INDIANAPOLIS -- Seahawks coach Pete Carroll put the ball right in Marshawn Lynch's hands Friday.
Yes, he wants his top runner to come back and make another Super Bowl run next season.
A day after general manager John Schneider said he wouldn't be "shocked" if Lynch retired, Carroll put on a full-court press.
"He has been an integral part of our program for five years and loved the contribution he has brought," Carroll said. "We would really like to move at that swiftly, it's such a big deal as it has always been to get our lead players intact so we are working at that now."
The 28-year-old running back is reportedly contemplating retirement despite having one more year on his contract at $7 million.
Why would he leave?
Lynch wants a long-term deal in a league that doesn't put much value in running backs over 30 years old.
Then, in this month's Super Bowl loss to New England, the Seahawks threw the ball in a goal-line situation rather than give it to their big back and the pass was picked off, sealing Seattle's fate.
Carroll tried to turn the page on that chapter at the NFL's annual scouting combine in Indianapolis and thanked Patriots coach Bill Belichick for offering his support on the decision.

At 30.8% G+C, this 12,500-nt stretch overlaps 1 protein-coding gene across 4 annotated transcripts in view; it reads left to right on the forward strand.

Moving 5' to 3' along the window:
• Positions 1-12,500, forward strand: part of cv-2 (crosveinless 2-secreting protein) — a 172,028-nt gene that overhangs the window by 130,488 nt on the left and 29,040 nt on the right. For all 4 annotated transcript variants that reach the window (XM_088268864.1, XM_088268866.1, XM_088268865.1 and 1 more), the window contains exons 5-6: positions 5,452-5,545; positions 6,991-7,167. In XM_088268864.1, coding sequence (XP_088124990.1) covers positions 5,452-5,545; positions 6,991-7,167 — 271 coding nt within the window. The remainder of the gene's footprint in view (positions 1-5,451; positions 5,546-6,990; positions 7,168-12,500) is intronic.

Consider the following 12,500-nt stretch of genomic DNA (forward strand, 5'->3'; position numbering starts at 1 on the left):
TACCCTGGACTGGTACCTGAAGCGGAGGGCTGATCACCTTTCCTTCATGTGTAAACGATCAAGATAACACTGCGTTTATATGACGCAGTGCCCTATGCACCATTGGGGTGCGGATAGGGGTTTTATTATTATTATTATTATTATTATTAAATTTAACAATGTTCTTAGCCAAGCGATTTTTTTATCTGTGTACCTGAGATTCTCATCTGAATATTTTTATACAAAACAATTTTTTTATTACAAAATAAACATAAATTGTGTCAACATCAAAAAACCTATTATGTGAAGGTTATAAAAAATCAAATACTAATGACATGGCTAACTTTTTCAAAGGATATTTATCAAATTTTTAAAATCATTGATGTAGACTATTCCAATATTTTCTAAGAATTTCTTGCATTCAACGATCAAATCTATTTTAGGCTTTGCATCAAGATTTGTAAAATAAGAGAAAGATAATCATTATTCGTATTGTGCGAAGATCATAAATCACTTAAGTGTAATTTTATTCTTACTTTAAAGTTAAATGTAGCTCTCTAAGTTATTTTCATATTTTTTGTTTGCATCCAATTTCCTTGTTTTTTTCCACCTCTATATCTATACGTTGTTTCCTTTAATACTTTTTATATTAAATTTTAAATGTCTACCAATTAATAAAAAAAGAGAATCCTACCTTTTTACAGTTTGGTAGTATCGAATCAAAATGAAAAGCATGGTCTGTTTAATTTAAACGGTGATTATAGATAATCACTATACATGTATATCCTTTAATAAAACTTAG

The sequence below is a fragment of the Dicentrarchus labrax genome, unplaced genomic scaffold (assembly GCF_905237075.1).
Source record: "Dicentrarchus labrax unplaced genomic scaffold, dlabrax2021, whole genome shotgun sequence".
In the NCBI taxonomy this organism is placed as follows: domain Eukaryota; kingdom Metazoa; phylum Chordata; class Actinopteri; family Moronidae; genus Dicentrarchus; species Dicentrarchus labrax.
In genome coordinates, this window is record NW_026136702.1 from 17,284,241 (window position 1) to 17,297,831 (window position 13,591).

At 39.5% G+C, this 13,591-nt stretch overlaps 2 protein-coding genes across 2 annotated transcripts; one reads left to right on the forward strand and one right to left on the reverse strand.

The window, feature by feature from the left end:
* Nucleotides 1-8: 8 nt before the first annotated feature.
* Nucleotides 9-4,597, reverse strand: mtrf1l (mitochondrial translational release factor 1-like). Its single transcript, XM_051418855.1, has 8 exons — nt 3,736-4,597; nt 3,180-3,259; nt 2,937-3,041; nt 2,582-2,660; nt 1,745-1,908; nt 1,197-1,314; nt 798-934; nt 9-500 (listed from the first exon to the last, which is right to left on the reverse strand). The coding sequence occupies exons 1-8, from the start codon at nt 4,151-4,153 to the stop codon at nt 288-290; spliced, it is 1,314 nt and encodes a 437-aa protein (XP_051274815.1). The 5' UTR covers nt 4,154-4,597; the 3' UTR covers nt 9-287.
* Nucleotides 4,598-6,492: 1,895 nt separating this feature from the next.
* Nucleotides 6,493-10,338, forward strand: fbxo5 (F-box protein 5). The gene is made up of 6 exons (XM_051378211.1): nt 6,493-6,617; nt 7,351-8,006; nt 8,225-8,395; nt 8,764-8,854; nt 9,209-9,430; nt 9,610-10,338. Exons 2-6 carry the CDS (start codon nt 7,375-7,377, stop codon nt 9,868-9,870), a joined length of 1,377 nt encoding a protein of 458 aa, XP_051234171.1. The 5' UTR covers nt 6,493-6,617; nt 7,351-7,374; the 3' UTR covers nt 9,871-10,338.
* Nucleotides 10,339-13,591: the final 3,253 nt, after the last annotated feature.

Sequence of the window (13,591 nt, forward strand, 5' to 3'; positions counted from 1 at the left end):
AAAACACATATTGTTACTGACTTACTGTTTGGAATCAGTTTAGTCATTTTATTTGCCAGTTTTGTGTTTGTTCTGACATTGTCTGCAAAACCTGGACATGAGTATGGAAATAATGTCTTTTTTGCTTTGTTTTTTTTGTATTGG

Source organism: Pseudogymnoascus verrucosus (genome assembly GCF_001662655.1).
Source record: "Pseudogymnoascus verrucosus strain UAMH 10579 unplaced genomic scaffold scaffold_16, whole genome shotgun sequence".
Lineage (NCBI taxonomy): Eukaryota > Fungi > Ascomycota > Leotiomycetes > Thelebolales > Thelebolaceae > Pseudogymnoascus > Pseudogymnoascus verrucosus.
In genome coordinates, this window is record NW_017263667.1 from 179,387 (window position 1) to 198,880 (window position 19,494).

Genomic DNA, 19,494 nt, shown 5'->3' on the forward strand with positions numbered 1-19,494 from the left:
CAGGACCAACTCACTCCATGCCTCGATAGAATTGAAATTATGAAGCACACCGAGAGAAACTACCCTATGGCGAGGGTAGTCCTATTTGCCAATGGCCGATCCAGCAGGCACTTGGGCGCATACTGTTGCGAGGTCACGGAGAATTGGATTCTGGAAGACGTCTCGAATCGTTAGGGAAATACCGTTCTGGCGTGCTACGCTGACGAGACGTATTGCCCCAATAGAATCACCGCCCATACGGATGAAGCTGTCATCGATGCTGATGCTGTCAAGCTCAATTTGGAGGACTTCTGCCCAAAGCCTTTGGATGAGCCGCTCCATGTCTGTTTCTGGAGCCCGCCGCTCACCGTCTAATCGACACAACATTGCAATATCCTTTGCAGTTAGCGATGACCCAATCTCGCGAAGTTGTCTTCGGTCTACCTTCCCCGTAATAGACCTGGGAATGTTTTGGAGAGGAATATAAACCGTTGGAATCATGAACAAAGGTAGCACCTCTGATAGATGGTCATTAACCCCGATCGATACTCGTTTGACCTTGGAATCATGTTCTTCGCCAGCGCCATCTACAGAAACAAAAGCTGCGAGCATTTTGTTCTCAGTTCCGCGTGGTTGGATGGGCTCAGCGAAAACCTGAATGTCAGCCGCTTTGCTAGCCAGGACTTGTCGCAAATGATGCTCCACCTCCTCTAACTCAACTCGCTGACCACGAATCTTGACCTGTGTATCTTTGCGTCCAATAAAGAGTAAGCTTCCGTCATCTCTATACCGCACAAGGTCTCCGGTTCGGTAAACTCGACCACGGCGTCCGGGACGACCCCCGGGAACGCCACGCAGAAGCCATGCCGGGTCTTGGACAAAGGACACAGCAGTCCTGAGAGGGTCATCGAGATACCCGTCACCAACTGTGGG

"I care. We all care about that. And Bill is an extraordinary coach, anything he says people should listen to," Carroll said. "In this case, he's just respecting coaching. He understands the game. He knows what was going on, exactly. ... For him to take the moment to do that, it's very gracious of him."
Seattle is ready to move on from that forgettable play.
Nothing would help more than starting next season with Lynch in the backfield.
"We have been in earnest a great deal of time now negotiating to get Marshawn back with us in every way that we can," Carroll said. "It's been an ongoing, long process and we have had big offers out and we continue to work with that. We are excited about the future."